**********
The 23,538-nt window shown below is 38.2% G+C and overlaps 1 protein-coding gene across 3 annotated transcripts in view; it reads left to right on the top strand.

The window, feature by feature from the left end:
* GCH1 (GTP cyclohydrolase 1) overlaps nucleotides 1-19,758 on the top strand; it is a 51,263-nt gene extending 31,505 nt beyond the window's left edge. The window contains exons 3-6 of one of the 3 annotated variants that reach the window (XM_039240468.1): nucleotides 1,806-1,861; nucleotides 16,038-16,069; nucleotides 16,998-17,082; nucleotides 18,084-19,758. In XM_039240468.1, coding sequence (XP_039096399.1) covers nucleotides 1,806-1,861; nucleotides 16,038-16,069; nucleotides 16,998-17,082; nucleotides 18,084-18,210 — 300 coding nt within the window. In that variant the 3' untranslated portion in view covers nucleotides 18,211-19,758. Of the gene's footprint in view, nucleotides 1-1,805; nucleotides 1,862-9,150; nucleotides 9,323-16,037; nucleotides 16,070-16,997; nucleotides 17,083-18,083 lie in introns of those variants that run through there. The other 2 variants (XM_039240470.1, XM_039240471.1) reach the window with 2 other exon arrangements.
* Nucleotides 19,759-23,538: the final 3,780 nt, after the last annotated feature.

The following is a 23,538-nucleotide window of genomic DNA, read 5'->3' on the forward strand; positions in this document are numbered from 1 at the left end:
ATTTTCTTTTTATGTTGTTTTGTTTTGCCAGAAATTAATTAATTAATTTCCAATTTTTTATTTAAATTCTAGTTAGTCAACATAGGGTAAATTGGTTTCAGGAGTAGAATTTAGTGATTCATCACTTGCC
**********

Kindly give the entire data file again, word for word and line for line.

The 23,538-nt window shown below is 38.2% G+C and overlaps 1 protein-coding gene across 3 annotated transcripts in view; it reads left to right on the top strand.

The window, feature by feature from the left end:
* GCH1 (GTP cyclohydrolase 1) overlaps nucleotides 1-19,758 on the top strand; it is a 51,263-nt gene extending 31,505 nt beyond the window's left edge. The window contains exons 3-6 of one of the 3 annotated variants that reach the window (XM_039240468.1): nucleotides 1,806-1,861; nucleotides 16,038-16,069; nucleotides 16,998-17,082; nucleotides 18,084-19,758. In XM_039240468.1, coding sequence (XP_039096399.1) covers nucleotides 1,806-1,861; nucleotides 16,038-16,069; nucleotides 16,998-17,082; nucleotides 18,084-18,210 — 300 coding nt within the window. In that variant the 3' untranslated portion in view covers nucleotides 18,211-19,758. Of the gene's footprint in view, nucleotides 1-1,805; nucleotides 1,862-9,150; nucleotides 9,323-16,037; nucleotides 16,070-16,997; nucleotides 17,083-18,083 lie in introns of those variants that run through there. The other 2 variants (XM_039240470.1, XM_039240471.1) reach the window with 2 other exon arrangements.
* Nucleotides 19,759-23,538: the final 3,780 nt, after the last annotated feature.

The following is a 23,538-nucleotide window of genomic DNA, read 5'->3' on the forward strand; positions in this document are numbered from 1 at the left end:
ATTTTCTTTTTATGTTGTTTTGTTTTGCCAGAAATTAATTAATTAATTTCCAATTTTTTATTTAAATTCTAGTTAGTCAACATAGGGTAAATTGGTTTCAGGAGTAGAATTTAGTGATTCATCACTTGCC